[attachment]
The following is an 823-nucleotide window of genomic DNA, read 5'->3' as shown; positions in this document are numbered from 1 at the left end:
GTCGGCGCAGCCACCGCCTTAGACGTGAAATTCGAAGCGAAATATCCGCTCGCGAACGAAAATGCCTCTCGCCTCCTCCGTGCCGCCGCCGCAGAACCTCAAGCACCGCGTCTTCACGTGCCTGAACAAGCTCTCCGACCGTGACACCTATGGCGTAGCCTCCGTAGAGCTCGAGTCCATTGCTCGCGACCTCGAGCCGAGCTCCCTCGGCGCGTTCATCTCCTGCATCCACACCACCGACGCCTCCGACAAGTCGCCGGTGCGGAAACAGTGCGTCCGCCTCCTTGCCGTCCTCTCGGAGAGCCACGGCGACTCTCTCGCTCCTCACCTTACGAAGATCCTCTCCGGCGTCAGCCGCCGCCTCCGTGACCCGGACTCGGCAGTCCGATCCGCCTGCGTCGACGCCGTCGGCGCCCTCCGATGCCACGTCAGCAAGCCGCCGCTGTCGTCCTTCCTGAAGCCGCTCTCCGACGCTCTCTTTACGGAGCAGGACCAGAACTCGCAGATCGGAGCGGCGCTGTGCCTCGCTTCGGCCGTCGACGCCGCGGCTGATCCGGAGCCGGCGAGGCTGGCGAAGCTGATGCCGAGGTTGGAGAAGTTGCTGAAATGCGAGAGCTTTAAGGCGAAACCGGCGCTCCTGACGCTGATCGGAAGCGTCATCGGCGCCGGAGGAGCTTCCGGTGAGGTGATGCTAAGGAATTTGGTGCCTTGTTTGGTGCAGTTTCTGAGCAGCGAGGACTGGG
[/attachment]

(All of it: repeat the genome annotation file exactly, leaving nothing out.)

The following is an 823-nucleotide window of genomic DNA, read 5'->3' as shown; positions in this document are numbered from 1 at the left end:
GTCGGCGCAGCCACCGCCTTAGACGTGAAATTCGAAGCGAAATATCCGCTCGCGAACGAAAATGCCTCTCGCCTCCTCCGTGCCGCCGCCGCAGAACCTCAAGCACCGCGTCTTCACGTGCCTGAACAAGCTCTCCGACCGTGACACCTATGGCGTAGCCTCCGTAGAGCTCGAGTCCATTGCTCGCGACCTCGAGCCGAGCTCCCTCGGCGCGTTCATCTCCTGCATCCACACCACCGACGCCTCCGACAAGTCGCCGGTGCGGAAACAGTGCGTCCGCCTCCTTGCCGTCCTCTCGGAGAGCCACGGCGACTCTCTCGCTCCTCACCTTACGAAGATCCTCTCCGGCGTCAGCCGCCGCCTCCGTGACCCGGACTCGGCAGTCCGATCCGCCTGCGTCGACGCCGTCGGCGCCCTCCGATGCCACGTCAGCAAGCCGCCGCTGTCGTCCTTCCTGAAGCCGCTCTCCGACGCTCTCTTTACGGAGCAGGACCAGAACTCGCAGATCGGAGCGGCGCTGTGCCTCGCTTCGGCCGTCGACGCCGCGGCTGATCCGGAGCCGGCGAGGCTGGCGAAGCTGATGCCGAGGTTGGAGAAGTTGCTGAAATGCGAGAGCTTTAAGGCGAAACCGGCGCTCCTGACGCTGATCGGAAGCGTCATCGGCGCCGGAGGAGCTTCCGGTGAGGTGATGCTAAGGAATTTGGTGCCTTGTTTGGTGCAGTTTCTGAGCAGCGAGGACTGGG